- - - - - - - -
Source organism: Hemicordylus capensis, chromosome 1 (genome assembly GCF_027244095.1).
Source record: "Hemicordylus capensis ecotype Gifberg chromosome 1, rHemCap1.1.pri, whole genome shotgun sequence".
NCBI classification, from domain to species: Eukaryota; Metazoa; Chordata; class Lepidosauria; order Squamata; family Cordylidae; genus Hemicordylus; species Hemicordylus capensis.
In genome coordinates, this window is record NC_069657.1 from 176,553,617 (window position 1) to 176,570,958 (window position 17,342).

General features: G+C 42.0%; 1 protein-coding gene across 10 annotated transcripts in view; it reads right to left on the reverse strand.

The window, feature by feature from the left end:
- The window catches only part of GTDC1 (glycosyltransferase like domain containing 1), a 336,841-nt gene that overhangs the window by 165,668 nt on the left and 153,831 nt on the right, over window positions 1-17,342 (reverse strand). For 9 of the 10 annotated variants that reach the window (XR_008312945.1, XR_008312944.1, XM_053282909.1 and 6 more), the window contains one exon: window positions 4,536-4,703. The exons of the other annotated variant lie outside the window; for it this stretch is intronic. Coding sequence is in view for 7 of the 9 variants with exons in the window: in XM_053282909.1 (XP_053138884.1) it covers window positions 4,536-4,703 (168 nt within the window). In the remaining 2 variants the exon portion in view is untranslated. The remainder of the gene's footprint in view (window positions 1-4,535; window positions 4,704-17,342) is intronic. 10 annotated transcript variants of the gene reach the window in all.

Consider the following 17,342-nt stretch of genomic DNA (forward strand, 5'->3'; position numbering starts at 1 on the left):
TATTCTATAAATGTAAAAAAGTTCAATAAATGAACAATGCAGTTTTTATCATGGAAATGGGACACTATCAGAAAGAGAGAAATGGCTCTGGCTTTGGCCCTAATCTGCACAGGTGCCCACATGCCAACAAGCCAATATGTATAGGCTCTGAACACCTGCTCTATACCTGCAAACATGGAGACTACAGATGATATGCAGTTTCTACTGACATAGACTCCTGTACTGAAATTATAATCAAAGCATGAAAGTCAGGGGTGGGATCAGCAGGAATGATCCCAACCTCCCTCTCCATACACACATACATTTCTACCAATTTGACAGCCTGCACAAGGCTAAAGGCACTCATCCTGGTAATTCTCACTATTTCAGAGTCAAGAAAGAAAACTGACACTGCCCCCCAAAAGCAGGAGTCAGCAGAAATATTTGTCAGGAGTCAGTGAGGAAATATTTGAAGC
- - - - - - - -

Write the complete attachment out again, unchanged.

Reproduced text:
Source organism: Hemicordylus capensis, chromosome 1 (genome assembly GCF_027244095.1).
Source record: "Hemicordylus capensis ecotype Gifberg chromosome 1, rHemCap1.1.pri, whole genome shotgun sequence".
NCBI classification, from domain to species: Eukaryota; Metazoa; Chordata; class Lepidosauria; order Squamata; family Cordylidae; genus Hemicordylus; species Hemicordylus capensis.
In genome coordinates, this window is record NC_069657.1 from 176,553,617 (window position 1) to 176,570,958 (window position 17,342).

General features: G+C 42.0%; 1 protein-coding gene across 10 annotated transcripts in view; it reads right to left on the reverse strand.

The window, feature by feature from the left end:
- The window catches only part of GTDC1 (glycosyltransferase like domain containing 1), a 336,841-nt gene that overhangs the window by 165,668 nt on the left and 153,831 nt on the right, over window positions 1-17,342 (reverse strand). For 9 of the 10 annotated variants that reach the window (XR_008312945.1, XR_008312944.1, XM_053282909.1 and 6 more), the window contains one exon: window positions 4,536-4,703. The exons of the other annotated variant lie outside the window; for it this stretch is intronic. Coding sequence is in view for 7 of the 9 variants with exons in the window: in XM_053282909.1 (XP_053138884.1) it covers window positions 4,536-4,703 (168 nt within the window). In the remaining 2 variants the exon portion in view is untranslated. The remainder of the gene's footprint in view (window positions 1-4,535; window positions 4,704-17,342) is intronic. 10 annotated transcript variants of the gene reach the window in all.

Consider the following 17,342-nt stretch of genomic DNA (forward strand, 5'->3'; position numbering starts at 1 on the left):
TATTCTATAAATGTAAAAAAGTTCAATAAATGAACAATGCAGTTTTTATCATGGAAATGGGACACTATCAGAAAGAGAGAAATGGCTCTGGCTTTGGCCCTAATCTGCACAGGTGCCCACATGCCAACAAGCCAATATGTATAGGCTCTGAACACCTGCTCTATACCTGCAAACATGGAGACTACAGATGATATGCAGTTTCTACTGACATAGACTCCTGTACTGAAATTATAATCAAAGCATGAAAGTCAGGGGTGGGATCAGCAGGAATGATCCCAACCTCCCTCTCCATACACACATACATTTCTACCAATTTGACAGCCTGCACAAGGCTAAAGGCACTCATCCTGGTAATTCTCACTATTTCAGAGTCAAGAAAGAAAACTGACACTGCCCCCCAAAAGCAGGAGTCAGCAGAAATATTTGTCAGGAGTCAGTGAGGAAATATTTGAAGC